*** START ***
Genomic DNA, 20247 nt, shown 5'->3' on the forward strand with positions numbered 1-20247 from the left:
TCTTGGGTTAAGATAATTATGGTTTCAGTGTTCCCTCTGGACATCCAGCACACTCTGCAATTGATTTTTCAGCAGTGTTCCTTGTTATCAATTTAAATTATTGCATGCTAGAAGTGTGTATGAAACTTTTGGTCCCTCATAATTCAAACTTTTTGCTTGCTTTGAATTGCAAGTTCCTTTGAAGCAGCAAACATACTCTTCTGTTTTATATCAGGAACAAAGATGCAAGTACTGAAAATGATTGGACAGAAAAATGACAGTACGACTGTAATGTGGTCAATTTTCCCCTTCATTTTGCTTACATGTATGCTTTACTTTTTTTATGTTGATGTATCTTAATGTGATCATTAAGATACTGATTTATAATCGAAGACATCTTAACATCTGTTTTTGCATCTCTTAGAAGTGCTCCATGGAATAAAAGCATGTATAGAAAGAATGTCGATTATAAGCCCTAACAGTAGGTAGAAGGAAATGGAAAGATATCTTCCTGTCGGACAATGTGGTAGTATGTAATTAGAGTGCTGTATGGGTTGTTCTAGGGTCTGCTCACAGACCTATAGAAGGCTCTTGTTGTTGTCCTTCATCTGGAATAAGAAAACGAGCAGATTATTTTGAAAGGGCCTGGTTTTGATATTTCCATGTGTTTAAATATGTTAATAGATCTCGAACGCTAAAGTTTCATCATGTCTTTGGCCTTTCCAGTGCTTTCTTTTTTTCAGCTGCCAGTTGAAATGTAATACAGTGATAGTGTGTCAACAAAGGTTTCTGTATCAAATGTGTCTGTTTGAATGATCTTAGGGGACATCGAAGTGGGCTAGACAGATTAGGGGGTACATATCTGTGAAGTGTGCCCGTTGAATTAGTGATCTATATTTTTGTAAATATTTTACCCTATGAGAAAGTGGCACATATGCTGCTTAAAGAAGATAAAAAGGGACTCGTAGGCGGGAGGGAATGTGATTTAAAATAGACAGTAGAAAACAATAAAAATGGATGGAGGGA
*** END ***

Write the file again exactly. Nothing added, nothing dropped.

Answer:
Genomic DNA, 20247 nt, shown 5'->3' on the forward strand with positions numbered 1-20247 from the left:
TCTTGGGTTAAGATAATTATGGTTTCAGTGTTCCCTCTGGACATCCAGCACACTCTGCAATTGATTTTTCAGCAGTGTTCCTTGTTATCAATTTAAATTATTGCATGCTAGAAGTGTGTATGAAACTTTTGGTCCCTCATAATTCAAACTTTTTGCTTGCTTTGAATTGCAAGTTCCTTTGAAGCAGCAAACATACTCTTCTGTTTTATATCAGGAACAAAGATGCAAGTACTGAAAATGATTGGACAGAAAAATGACAGTACGACTGTAATGTGGTCAATTTTCCCCTTCATTTTGCTTACATGTATGCTTTACTTTTTTTATGTTGATGTATCTTAATGTGATCATTAAGATACTGATTTATAATCGAAGACATCTTAACATCTGTTTTTGCATCTCTTAGAAGTGCTCCATGGAATAAAAGCATGTATAGAAAGAATGTCGATTATAAGCCCTAACAGTAGGTAGAAGGAAATGGAAAGATATCTTCCTGTCGGACAATGTGGTAGTATGTAATTAGAGTGCTGTATGGGTTGTTCTAGGGTCTGCTCACAGACCTATAGAAGGCTCTTGTTGTTGTCCTTCATCTGGAATAAGAAAACGAGCAGATTATTTTGAAAGGGCCTGGTTTTGATATTTCCATGTGTTTAAATATGTTAATAGATCTCGAACGCTAAAGTTTCATCATGTCTTTGGCCTTTCCAGTGCTTTCTTTTTTTCAGCTGCCAGTTGAAATGTAATACAGTGATAGTGTGTCAACAAAGGTTTCTGTATCAAATGTGTCTGTTTGAATGATCTTAGGGGACATCGAAGTGGGCTAGACAGATTAGGGGGTACATATCTGTGAAGTGTGCCCGTTGAATTAGTGATCTATATTTTTGTAAATATTTTACCCTATGAGAAAGTGGCACATATGCTGCTTAAAGAAGATAAAAAGGGACTCGTAGGCGGGAGGGAATGTGATTTAAAATAGACAGTAGAAAACAATAAAAATGGATGGAGGGA